In the early enthusiasm for REDD, proponents often described REDD as being “low-hanging fruit” and “cost effective”. But in 2010, a Swedish Society for Nature Conservation report concluded, “It is important to rapidly reduce deforestation, but naïve and dangerous to think that it will be quick or easy.”
Walker’s comment is an echo of the 2006 Stern Review on the Economics of Climate Change which stated that,
“Curbing deforestation is a highly cost-effective way of reducing greenhouse gas emissions and has the potential to offer significant reductions fairly quickly.”
In 2012, REDD-Monitor sent Nicholas Stern some questions, asking whether he stood by his earlier optimism about REDD, given the difficulties that REDD had run into, and the collapse of the carbon markets that were supposed to finance REDD. Stern did not reply.
The Amazon tipping point
The reality is that the Amazon is at a tipping point.
Sue Branford and Mauricio Torres have written a series of excellent articles about the state of the Brazil’s forests on Mongabay. If you’ve not been reading them, you should.
Their most recent article describes the fires this year in Brazil. And it’s terrifying. Up to 5 October 2017, there have been 208,278 fires this year. The record number of fires in Brazil was in 2004, with a total of 270,295. This year looks like beating that record.
In September 2017 there were 110,736 fires. More than in any previous month in the 20 years that Brazil’s National Institute of Space Research (INPE) has been recording fires. Alberto Setzer, who runs INPE’s fire monitoring department, told Mongabay that almost all of these fires were human-caused.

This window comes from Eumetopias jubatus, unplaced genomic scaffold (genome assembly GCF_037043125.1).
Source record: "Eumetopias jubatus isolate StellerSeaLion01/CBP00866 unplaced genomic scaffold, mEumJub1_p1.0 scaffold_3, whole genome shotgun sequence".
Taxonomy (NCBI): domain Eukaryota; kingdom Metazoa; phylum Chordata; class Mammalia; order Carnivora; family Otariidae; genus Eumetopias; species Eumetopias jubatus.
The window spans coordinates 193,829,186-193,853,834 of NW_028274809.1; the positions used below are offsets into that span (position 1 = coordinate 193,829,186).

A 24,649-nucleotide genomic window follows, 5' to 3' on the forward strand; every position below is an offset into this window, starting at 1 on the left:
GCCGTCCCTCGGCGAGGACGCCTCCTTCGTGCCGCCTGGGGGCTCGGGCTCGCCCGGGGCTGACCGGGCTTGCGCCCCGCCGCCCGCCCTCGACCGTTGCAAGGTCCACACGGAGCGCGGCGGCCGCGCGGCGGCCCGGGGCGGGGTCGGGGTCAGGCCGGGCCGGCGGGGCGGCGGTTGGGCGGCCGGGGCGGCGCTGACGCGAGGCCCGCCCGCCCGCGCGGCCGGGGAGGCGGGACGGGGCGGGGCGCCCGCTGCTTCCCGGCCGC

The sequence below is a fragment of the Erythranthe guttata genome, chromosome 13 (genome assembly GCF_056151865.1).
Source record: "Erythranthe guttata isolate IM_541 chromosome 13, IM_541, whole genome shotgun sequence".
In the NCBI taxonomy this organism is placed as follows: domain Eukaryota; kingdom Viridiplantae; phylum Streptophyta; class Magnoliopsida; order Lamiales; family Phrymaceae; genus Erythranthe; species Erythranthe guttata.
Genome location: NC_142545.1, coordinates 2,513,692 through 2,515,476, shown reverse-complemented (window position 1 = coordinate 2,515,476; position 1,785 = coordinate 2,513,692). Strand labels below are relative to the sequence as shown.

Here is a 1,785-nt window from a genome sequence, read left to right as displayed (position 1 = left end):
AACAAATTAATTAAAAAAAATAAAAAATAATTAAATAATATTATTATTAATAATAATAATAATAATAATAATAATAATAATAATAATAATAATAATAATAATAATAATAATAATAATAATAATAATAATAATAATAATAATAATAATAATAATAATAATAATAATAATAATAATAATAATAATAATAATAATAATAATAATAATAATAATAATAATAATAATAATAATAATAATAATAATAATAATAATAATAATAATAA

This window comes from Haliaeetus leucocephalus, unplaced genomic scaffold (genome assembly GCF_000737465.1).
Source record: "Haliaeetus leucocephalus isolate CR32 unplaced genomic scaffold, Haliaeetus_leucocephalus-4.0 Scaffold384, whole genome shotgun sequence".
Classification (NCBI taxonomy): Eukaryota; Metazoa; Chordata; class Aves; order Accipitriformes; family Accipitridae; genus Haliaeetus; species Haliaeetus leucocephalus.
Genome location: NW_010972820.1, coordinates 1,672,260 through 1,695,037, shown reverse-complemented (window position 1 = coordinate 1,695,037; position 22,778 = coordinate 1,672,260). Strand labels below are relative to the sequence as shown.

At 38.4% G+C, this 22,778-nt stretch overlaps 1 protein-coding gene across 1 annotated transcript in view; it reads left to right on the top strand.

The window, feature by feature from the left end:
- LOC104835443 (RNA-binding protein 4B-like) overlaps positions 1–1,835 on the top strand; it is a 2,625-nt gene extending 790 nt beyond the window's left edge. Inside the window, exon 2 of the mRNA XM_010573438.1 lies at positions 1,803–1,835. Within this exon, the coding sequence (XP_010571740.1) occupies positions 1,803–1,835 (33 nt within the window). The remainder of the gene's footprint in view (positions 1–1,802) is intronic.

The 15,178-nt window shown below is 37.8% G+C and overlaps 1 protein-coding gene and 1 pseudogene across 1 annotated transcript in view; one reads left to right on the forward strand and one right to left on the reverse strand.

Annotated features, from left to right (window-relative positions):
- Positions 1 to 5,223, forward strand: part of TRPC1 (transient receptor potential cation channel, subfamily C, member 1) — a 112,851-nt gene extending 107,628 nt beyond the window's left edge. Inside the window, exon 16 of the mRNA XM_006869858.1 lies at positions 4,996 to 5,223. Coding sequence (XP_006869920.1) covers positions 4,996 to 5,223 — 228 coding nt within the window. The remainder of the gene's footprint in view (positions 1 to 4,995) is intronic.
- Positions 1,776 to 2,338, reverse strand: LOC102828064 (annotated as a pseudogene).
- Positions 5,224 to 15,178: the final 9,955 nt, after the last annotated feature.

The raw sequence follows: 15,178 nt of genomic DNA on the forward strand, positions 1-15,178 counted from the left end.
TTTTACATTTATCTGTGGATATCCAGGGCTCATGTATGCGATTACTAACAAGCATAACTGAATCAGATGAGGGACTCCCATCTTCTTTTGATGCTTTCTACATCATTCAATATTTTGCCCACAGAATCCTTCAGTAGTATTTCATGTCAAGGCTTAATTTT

Branford and Torres write that,
The fact that there has been a record number of fires this year doesn’t necessarily mean that there has been an increase in the area deforested. Instead, fires are often the result of a different phenomenon: forest degradation, which occurs when loggers move in to extract hard timber.
Loggers only fell valuable trees they’re harvesting and those in the way. But what they leave behind under the forest canopy are heaps of dead limbs and debris — dry, flammable slash. However, that degraded understory left by loggers rarely appears in official deforestation figures, which only report on clear cuts, defined as deforested areas over 62,000 square meters (15 acres).
A vicious circle: Climate change, drought, fire
The fires are related to the prolonged drought that has affected the Amazon this year. Droughts in the Amazon are becoming more common, with severe droughts occurring in 2005, 2007, 2010, and 2015/2016.
This is a vicious circle: Continued greenhouse gas emissions from burning fossil fuels are driving climate change, making Amazon droughts worse. The droughts make the forest more susceptible to fires. Meanwhile logging, mining, road-building, and other infrastructure degrades the forest and leaves it more vulnerable to fires. The fires release vast amounts of carbon, thus exacerbating climate change.
As REDD-Monitor has pointed out, over and over and over and over again, we cannot afford to trade the carbon stored in forests against continued emissions of fossil fuels. We have to massively reduce emissions from both.